- The Washington Times - Wednesday, July 30, 2008

So at least two of China’s female gymnasts are believed to be just out of diapers and too young to compete in the Beijing Games.

Chinese officials, of course, have produced the necessary paperwork that shows the two tots are 16 years old, the minimum age to compete in the Olympics, as mandated by the International Gymnastics Federation in 1997.

This possible doctoring of ages does not come as a surprise to anyone familiar with China’s desire to be the globe’s dominant nation of the 21st century.

That dominance could start in Beijing next month, when the Chinese are in a favorable position to earn more gold medals than the U.S.

They will have the home-continent advantage, plus a government that has dumped billions in sports development.

That advantage could be especially pronounced in a sport that usually hires judges who wear Coke-bottle glasses and wallow in subjectivity.

The U.S.-China rivalry in women’s gymnastics has been stoked by the razor-thin margin between the two. The U.S. women won the team title from China by less than a point last year after losing to China by an even slimmer margin the previous year.

Two precocious pixies with questionable birth records could tip the balance in China’s favor.

The USOC is all too familiar with the institutional corruptness of totalitarian regimes, dating to its Olympic showdowns with the old Soviet Union and East Germany a generation ago.

The East German females in particular turned out to be so many lab rats, scientifically sacrificed at the altar of the gold medal count in order to express the glory of the state.

The difference between then and now is that both the Soviet Union and East Germany were genuine enemies of the U.S., while China, not exactly our bosom buddy, is our second-largest trading partner.

Another difference is that the U.S. and China veer in their sports interests, the Chinese particularly adept at table tennis and badminton.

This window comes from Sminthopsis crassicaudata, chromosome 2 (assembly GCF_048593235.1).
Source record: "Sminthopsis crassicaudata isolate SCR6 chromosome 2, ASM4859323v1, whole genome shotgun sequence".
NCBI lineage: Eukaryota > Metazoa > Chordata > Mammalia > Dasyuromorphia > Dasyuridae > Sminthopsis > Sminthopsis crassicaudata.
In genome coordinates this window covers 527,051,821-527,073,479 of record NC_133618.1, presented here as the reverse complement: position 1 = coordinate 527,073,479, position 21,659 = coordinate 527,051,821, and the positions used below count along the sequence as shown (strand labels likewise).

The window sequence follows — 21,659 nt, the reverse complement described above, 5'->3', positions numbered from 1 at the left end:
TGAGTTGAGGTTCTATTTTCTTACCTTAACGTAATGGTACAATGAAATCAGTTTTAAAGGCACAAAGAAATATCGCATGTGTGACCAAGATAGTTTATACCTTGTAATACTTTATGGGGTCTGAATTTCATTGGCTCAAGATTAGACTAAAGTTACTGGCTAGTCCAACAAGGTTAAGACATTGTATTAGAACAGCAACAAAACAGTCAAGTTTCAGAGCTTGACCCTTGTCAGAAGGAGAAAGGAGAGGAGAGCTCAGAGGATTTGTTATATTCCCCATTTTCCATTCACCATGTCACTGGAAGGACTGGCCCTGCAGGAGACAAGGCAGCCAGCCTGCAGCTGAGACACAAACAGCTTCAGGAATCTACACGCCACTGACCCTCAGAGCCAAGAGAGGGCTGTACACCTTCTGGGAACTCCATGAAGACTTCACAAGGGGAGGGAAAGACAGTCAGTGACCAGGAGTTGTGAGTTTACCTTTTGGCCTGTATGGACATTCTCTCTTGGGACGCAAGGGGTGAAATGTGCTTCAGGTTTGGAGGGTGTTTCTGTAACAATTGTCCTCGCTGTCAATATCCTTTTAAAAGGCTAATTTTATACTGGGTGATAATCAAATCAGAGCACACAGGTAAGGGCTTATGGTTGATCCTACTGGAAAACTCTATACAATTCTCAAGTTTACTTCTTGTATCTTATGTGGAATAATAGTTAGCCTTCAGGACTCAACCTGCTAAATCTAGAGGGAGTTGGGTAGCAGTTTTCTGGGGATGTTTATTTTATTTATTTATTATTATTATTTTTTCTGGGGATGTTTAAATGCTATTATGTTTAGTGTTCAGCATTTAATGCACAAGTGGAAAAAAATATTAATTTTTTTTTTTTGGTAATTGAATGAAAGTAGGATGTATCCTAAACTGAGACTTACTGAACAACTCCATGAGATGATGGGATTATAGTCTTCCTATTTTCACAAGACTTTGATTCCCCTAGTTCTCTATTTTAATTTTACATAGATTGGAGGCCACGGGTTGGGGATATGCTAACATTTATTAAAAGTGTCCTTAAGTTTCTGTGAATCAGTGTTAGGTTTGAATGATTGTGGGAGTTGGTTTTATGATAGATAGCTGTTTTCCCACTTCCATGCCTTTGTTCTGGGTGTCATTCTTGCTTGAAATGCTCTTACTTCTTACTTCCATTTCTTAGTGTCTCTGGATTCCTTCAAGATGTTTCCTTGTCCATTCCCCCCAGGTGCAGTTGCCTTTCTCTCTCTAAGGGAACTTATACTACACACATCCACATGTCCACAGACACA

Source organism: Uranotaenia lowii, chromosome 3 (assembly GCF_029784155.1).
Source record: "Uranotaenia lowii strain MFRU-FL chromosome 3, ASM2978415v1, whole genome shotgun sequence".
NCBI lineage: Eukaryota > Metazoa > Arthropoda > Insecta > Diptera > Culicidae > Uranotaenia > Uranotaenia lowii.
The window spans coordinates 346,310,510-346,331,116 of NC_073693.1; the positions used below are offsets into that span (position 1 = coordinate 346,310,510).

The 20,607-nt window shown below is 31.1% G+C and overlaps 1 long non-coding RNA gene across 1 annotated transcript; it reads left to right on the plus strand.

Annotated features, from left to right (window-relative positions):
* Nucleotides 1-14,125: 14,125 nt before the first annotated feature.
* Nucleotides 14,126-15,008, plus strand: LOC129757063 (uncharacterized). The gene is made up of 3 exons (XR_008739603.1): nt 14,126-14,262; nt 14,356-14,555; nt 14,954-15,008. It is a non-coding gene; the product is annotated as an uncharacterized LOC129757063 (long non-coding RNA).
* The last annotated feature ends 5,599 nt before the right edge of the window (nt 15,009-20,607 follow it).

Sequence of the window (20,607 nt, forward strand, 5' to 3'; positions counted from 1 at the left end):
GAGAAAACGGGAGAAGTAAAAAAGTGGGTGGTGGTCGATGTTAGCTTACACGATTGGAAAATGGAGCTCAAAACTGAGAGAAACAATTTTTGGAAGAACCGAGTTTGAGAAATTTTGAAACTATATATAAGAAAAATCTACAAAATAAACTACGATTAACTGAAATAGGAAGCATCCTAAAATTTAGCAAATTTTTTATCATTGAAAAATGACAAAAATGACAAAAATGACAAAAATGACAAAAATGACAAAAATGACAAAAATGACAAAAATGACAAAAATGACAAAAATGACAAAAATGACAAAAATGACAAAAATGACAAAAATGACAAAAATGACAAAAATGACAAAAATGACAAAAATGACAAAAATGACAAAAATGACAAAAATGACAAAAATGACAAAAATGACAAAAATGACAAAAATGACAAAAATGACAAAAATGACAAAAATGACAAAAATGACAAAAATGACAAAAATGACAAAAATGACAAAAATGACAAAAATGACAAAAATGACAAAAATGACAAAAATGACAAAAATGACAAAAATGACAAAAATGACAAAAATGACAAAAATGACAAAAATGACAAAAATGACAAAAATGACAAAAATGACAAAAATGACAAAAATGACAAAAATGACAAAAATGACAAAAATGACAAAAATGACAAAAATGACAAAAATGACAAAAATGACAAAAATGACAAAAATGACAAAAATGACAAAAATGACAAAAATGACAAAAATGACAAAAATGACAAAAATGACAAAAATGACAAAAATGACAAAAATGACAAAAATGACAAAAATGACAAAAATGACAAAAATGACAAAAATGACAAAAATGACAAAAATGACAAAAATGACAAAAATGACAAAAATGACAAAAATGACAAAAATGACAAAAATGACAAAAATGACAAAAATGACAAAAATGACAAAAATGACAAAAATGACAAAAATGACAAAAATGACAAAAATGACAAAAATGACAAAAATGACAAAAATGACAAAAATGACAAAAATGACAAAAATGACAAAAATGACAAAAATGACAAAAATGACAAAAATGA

The only time Americans pick up a badminton racket is if they become intoxicated while holding a backyard barbecue.

The U.S. has not produced a world-class performer in table tennis since Forrest Gump, who is on the short list of vice-presidential candidates of both Barack Obama and John McCain.

Predictably enough, the Chinese government sees the Beijing Games as an opportunity to tell the world that it has arrived, that it is the real deal and that the Dalai Lama has cooties.

There is no better platform than the Olympics to deliver this uplifting message, what with the eyes of the world affixed to the running, jumping and releasing of the white doves.

An impressive medal count by China would show the world that its two-cent-an-hour wage earners are living large and that it finally has overcome its psychologically crippling loss in the Opium Wars.

China has been under suspicion since the Barcelona Games in 1992, when its women’s swim team looked as questionable as a male in beard cover and sparked howls of protest from America’s female swimmers.

Their doubts eventually were confirmed in the Asian Games 1994, when 11 members of China’s swim team tested positive for dihydrotestosterone. More than 40 of China’s swimmers have failed drug tests since 1990, a rate of cheating that no other country comes close to matching.

That fuels the notion that doping is systematic in China in the fashion of the failed East German state, whose government-sponsored, pill-popping practices became known after the fall of the Berlin Wall in 1989.

The prospect of China possibly enlisting two underage gymnasts to improve its gold-medal haul goes with a competition that discriminates against ordinary-sized females. Women’s gymnastics celebrates the tiny and the young, the tinier and younger the better.

In 2002, four Romanian female gymnasts, three of whom were Olympic medalists, revealed how they were provided with phony birth dates on their passports that allowed them to circumvent the minimum-age requirement in senior-level competitions.

That is the Olympic spirit.

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